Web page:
Samsudeen's brother in Dubai wrote to authorities in 2017 pleading with them to give him bail, a five-year travel ban and psychiatric counselling.

Instead, he was held in prison on remand for a year, got out briefly, then was locked up again on remand for another three years.

The security documents are heavily redacted, but do not talk about his mental health in the readable bits.

The Federation of Islamic Associations' spokesperson Abdur Razzaq said FIANZ's inquiries showed that authorities did nothing to try to turn Samsudeen around in his first year in prison.

An SIS report in 2018 described him as facing terrorism-related charges, when that was not the case, Razzaq said.

This was "a deliberate attempt to misguide and contradicts the court ruling. This was indicative of the Islamophobia in public sector agencies, including the NZSIS, as noted by the Royal Commission."

"This is one of many examples in which the Prime Minister may have been misinformed," he said.

The Samsudeen threat assessments from the joint Police-SIS-Corrections operation were issued in a period when police intelligence gathering as a whole was fractured and weak, and SIS data-gathering was slowly improving off a very low point in 2014.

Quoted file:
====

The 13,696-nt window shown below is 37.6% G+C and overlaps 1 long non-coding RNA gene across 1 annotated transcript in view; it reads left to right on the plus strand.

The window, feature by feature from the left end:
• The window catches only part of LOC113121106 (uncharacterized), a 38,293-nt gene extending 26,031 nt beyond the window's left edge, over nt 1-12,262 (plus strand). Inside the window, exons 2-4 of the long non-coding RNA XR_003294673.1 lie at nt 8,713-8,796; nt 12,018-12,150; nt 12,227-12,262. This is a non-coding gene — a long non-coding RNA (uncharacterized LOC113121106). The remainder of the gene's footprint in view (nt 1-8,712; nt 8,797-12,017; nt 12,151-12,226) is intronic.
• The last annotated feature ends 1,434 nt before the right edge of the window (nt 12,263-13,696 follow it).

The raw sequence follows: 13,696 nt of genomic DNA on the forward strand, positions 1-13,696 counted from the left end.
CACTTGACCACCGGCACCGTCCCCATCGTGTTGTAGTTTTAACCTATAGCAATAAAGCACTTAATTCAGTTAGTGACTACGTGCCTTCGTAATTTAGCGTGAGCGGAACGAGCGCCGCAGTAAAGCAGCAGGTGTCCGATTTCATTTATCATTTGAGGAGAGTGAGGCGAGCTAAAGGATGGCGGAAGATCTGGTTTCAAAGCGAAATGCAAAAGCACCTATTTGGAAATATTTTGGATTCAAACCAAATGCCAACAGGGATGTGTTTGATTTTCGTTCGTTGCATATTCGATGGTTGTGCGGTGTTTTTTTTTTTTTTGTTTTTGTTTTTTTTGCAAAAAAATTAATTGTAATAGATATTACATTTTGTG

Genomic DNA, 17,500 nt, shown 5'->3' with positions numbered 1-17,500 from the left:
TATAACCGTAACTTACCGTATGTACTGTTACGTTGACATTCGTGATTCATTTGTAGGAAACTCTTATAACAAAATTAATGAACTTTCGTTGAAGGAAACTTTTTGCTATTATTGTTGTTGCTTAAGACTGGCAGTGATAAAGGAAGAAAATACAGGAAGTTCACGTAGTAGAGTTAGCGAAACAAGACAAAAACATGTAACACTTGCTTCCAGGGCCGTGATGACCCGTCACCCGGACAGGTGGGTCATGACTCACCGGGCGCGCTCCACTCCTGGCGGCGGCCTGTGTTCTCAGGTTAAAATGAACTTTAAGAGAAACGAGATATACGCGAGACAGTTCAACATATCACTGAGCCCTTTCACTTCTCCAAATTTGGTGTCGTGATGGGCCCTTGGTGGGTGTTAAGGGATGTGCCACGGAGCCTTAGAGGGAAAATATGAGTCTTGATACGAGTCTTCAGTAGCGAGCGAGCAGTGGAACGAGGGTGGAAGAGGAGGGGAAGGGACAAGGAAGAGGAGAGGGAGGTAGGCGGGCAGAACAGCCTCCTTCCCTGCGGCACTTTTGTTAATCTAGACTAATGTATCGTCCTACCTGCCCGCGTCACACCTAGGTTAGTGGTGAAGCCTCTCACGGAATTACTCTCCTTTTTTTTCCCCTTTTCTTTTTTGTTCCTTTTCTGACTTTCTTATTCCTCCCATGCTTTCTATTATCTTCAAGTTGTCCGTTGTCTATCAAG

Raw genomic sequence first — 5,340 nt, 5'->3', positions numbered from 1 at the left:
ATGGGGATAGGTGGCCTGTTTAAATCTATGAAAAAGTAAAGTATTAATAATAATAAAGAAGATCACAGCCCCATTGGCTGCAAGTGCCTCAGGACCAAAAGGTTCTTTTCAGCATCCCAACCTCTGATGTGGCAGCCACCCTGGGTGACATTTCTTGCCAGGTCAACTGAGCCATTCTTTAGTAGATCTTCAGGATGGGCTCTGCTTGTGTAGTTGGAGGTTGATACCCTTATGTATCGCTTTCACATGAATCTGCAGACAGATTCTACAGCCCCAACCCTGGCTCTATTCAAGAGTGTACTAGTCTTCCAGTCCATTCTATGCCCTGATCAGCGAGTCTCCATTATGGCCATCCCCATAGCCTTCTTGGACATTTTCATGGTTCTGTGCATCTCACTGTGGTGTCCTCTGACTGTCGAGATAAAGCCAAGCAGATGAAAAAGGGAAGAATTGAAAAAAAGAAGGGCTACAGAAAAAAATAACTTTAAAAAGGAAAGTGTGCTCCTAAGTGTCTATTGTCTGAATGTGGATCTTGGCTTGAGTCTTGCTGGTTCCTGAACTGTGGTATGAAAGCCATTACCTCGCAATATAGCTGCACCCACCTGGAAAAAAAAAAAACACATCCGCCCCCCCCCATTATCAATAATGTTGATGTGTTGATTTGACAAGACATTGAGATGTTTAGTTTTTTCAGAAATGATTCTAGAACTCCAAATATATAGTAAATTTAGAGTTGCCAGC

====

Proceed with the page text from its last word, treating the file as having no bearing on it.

All three agencies declined to comment while they wait for the official investigation report to come out in May.

Eleven government agencies were copied into the SIS reports.

It began investigating Samsudeen in September 2015 over his Facebook posts about violence and Islamic State. These were eventually ruled R18, but not objectionable.

The SIS and the Combined Threat Assessment Group (CTAG) did six threat assessments in 2018 alone, revolving around Samsudeen's release on bail that June.

READ MORE: Missed opportunities to deradicalise terrorist, says criminologist

He had twice earlier been denied bail, over "a risk of violent offending".

Weeks after he got bail, the SIS said Samsudeen was almost certainly mobilising towards an act of violence in New Zealand. The agency had repeatedly warned of this if he was blocked from travelling abroad to engage in jihad - and he was blocked.